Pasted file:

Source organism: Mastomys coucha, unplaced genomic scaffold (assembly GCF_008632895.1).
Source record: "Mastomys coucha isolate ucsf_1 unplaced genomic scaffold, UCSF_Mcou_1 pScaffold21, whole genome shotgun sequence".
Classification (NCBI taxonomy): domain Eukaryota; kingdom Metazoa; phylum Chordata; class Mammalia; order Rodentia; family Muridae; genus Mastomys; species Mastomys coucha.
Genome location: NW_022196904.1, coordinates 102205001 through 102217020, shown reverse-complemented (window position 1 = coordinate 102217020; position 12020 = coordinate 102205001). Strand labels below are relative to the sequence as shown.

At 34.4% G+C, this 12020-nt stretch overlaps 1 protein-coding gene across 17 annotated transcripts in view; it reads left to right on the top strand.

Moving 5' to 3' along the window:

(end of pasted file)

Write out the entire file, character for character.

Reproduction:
Source organism: Mastomys coucha, unplaced genomic scaffold (assembly GCF_008632895.1).
Source record: "Mastomys coucha isolate ucsf_1 unplaced genomic scaffold, UCSF_Mcou_1 pScaffold21, whole genome shotgun sequence".
Classification (NCBI taxonomy): domain Eukaryota; kingdom Metazoa; phylum Chordata; class Mammalia; order Rodentia; family Muridae; genus Mastomys; species Mastomys coucha.
Genome location: NW_022196904.1, coordinates 102205001 through 102217020, shown reverse-complemented (window position 1 = coordinate 102217020; position 12020 = coordinate 102205001). Strand labels below are relative to the sequence as shown.

At 34.4% G+C, this 12020-nt stretch overlaps 1 protein-coding gene across 17 annotated transcripts in view; it reads left to right on the top strand.

Moving 5' to 3' along the window: